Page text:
International roundup: Iran, Cuba, Ireland, Namibia, Afghanistan

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Save Iranian Trotskyists

A tidal wave of repression launched by the Khomeini/Bazargan government of Iran has resulted in the executions of at least 70 Kurdish leaders and an unknown number of women and gays. Thousands of anti-Shah fighters, including 14 members of the Trotskyist Iranian Socialist Workers Party (HKS), have been imprisoned. Twelve of the 14 HKS leaders face death, and world protest is being mobilized in their defense.

The Kurdish leaders were summarily executed during heavy fighting against Islamic troops.

Women have been executed for adultery and prostitution; one woman was executed for adultery while her lover was given 100 lashes.

Freedom fighters risk jail and censorship of their press under the sweeping crackdown on all dissidence and on the radical Left.

Twelve HKS members were condemned to death and two to life imprisonment for advocating socialism in Iran, but an international protest campaign has apparently stayed the executions.

A demonstration of 3000 in Paris demanded freedom for the HKS prisoners and all anti-Shah fighters and an immediate halt to the execution of women, gays, and national minority leaders. Protest is growing worldwide.

Protest the imprisonment of anti-Shah fighters!M Condemn the official murders of Kurdish leaders and women! Demand that the lives of HKS members be spared!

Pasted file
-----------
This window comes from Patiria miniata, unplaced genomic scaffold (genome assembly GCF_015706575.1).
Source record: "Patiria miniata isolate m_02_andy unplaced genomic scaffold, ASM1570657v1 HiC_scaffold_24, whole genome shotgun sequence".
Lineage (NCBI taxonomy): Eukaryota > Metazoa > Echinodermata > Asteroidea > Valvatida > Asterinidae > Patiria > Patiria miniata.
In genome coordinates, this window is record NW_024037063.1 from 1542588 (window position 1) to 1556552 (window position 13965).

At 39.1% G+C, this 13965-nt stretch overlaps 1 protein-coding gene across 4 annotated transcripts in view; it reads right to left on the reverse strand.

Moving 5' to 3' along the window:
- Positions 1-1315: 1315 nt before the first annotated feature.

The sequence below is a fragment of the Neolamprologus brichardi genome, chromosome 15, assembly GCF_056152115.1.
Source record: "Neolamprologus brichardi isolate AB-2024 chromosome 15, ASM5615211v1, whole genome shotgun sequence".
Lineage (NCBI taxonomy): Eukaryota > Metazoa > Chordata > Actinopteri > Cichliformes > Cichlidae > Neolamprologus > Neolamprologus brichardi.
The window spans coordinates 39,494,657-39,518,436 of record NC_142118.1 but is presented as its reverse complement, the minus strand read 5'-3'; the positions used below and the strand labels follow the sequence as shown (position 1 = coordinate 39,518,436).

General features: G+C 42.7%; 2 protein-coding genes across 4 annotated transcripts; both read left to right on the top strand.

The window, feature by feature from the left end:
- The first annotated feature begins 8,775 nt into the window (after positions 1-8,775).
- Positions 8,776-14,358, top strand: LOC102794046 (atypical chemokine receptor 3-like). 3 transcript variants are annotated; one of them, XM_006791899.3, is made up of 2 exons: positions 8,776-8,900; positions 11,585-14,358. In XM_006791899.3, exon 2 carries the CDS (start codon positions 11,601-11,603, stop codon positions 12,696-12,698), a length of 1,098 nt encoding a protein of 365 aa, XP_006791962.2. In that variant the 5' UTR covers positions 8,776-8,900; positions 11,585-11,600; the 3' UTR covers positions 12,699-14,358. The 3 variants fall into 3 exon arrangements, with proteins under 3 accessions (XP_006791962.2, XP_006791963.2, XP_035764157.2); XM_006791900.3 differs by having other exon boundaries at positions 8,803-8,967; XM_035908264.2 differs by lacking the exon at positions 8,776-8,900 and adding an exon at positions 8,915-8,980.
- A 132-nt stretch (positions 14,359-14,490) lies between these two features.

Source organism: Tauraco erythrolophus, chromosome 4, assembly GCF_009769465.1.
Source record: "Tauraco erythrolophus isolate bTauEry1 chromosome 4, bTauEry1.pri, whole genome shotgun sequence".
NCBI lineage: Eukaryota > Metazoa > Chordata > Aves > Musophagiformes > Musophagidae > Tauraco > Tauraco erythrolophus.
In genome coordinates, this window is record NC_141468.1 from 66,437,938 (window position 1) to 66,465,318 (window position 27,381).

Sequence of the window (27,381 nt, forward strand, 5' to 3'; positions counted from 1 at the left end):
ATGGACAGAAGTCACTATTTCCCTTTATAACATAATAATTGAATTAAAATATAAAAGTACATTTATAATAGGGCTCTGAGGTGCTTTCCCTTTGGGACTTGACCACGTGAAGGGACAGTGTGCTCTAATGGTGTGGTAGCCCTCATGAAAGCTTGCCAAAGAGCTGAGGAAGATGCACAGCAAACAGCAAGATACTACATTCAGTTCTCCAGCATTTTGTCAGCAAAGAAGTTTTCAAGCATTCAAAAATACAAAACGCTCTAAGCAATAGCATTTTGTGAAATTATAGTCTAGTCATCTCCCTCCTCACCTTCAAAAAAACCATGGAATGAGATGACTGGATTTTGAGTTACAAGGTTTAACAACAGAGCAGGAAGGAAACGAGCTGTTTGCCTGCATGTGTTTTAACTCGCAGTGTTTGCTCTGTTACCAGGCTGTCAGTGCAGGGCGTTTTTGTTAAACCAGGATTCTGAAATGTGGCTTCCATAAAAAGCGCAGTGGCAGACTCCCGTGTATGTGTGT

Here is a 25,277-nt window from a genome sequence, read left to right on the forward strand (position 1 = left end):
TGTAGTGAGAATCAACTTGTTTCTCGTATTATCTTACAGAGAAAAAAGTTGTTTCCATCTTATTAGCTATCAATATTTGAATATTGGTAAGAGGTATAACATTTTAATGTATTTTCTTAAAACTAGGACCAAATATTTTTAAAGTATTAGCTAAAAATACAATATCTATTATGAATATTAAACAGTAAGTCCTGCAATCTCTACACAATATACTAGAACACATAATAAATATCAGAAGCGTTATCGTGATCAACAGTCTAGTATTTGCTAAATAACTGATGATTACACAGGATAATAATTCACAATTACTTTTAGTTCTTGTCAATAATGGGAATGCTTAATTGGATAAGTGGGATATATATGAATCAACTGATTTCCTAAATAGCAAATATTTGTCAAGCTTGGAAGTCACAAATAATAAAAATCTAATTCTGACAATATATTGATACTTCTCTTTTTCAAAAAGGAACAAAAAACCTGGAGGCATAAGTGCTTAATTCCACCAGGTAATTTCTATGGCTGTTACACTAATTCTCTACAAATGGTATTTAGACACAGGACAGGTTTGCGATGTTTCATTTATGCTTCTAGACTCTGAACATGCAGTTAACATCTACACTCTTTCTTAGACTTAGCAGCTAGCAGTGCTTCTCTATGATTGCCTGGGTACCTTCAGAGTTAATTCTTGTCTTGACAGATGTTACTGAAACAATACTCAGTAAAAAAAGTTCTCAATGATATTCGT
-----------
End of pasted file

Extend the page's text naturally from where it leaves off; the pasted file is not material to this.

Launch a protest campaign in your area! Show Khomeini that people all over the world identify with the advance of revolution in Iran. Call on the Left, unions, and all human rights organizations to join in picket lines and demonstrations to protect political freedom in Iran!

Send telegrams immediately to: Ayatollah Ruhollan Khomeini, Qum, Iran; Prime Minister Mehdi Bazargan, Tehran, Iran; Hassan Nazih, Director, National Iranian Oil Company, Takht Jamshid Avenue, Tehran, Iran; and the Iranian Consulate, Washington, D.C.


In a tepid replay of the 1961 missile crisis, Capitol Hill is abuzz with bluff and bluster over the alleged presence of 3000 Soviet ground troops in Cuba.

The Carter administration acknowledged the existence of the troops just before the opening of the conference of nonaligned nations in Havana. What a coincidence! Senators up for reelection pounced upon the issue to parade their get-tough-with-the-Soviets bravado while Carter played the pacifier role.